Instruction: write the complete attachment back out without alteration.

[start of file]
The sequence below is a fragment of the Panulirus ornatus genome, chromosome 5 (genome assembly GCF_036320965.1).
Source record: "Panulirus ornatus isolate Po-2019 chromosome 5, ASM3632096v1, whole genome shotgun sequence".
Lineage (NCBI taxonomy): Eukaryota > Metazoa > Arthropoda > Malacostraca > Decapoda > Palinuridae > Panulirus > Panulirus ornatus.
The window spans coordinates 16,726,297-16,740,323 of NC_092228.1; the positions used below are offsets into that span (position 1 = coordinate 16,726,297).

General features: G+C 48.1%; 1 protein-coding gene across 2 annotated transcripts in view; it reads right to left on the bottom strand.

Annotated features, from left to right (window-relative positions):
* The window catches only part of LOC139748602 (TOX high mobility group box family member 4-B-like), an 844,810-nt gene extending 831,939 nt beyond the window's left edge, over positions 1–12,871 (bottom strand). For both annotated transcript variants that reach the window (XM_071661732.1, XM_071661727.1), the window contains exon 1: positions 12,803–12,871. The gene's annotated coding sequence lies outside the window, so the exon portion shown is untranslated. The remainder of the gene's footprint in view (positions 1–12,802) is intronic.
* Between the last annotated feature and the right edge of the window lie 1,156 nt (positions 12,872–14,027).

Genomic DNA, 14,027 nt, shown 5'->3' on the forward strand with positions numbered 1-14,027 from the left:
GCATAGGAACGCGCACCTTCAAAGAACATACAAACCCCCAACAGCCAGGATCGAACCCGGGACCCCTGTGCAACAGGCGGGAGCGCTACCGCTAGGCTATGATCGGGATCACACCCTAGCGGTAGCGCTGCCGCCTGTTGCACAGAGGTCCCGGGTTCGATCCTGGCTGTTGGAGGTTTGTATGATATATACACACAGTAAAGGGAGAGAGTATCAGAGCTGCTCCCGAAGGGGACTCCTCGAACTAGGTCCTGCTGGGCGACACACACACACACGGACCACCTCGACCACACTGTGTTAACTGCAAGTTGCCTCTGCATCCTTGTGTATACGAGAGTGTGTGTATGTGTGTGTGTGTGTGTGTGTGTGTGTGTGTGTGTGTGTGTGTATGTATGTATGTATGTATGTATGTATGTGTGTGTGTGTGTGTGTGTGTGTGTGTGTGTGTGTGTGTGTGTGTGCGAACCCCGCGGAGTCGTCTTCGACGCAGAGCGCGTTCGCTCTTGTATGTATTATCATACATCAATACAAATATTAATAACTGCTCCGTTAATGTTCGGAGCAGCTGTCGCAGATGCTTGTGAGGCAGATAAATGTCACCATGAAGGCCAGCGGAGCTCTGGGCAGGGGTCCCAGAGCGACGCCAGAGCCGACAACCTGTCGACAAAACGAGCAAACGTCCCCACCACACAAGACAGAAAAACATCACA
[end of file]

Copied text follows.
The sequence below is a fragment of the Panulirus ornatus genome, chromosome 5 (genome assembly GCF_036320965.1).
Source record: "Panulirus ornatus isolate Po-2019 chromosome 5, ASM3632096v1, whole genome shotgun sequence".
Lineage (NCBI taxonomy): Eukaryota > Metazoa > Arthropoda > Malacostraca > Decapoda > Palinuridae > Panulirus > Panulirus ornatus.
The window spans coordinates 16,726,297-16,740,323 of NC_092228.1; the positions used below are offsets into that span (position 1 = coordinate 16,726,297).

General features: G+C 48.1%; 1 protein-coding gene across 2 annotated transcripts in view; it reads right to left on the bottom strand.

Annotated features, from left to right (window-relative positions):
* The window catches only part of LOC139748602 (TOX high mobility group box family member 4-B-like), an 844,810-nt gene extending 831,939 nt beyond the window's left edge, over positions 1–12,871 (bottom strand). For both annotated transcript variants that reach the window (XM_071661732.1, XM_071661727.1), the window contains exon 1: positions 12,803–12,871. The gene's annotated coding sequence lies outside the window, so the exon portion shown is untranslated. The remainder of the gene's footprint in view (positions 1–12,802) is intronic.
* Between the last annotated feature and the right edge of the window lie 1,156 nt (positions 12,872–14,027).

Genomic DNA, 14,027 nt, shown 5'->3' on the forward strand with positions numbered 1-14,027 from the left:
GCATAGGAACGCGCACCTTCAAAGAACATACAAACCCCCAACAGCCAGGATCGAACCCGGGACCCCTGTGCAACAGGCGGGAGCGCTACCGCTAGGCTATGATCGGGATCACACCCTAGCGGTAGCGCTGCCGCCTGTTGCACAGAGGTCCCGGGTTCGATCCTGGCTGTTGGAGGTTTGTATGATATATACACACAGTAAAGGGAGAGAGTATCAGAGCTGCTCCCGAAGGGGACTCCTCGAACTAGGTCCTGCTGGGCGACACACACACACACGGACCACCTCGACCACACTGTGTTAACTGCAAGTTGCCTCTGCATCCTTGTGTATACGAGAGTGTGTGTATGTGTGTGTGTGTGTGTGTGTGTGTGTGTGTGTGTGTGTGTGTATGTATGTATGTATGTATGTATGTATGTGTGTGTGTGTGTGTGTGTGTGTGTGTGTGTGTGTGTGTGTGTGTGCGAACCCCGCGGAGTCGTCTTCGACGCAGAGCGCGTTCGCTCTTGTATGTATTATCATACATCAATACAAATATTAATAACTGCTCCGTTAATGTTCGGAGCAGCTGTCGCAGATGCTTGTGAGGCAGATAAATGTCACCATGAAGGCCAGCGGAGCTCTGGGCAGGGGTCCCAGAGCGACGCCAGAGCCGACAACCTGTCGACAAAACGAGCAAACGTCCCCACCACACAAGACAGAAAAACATCACA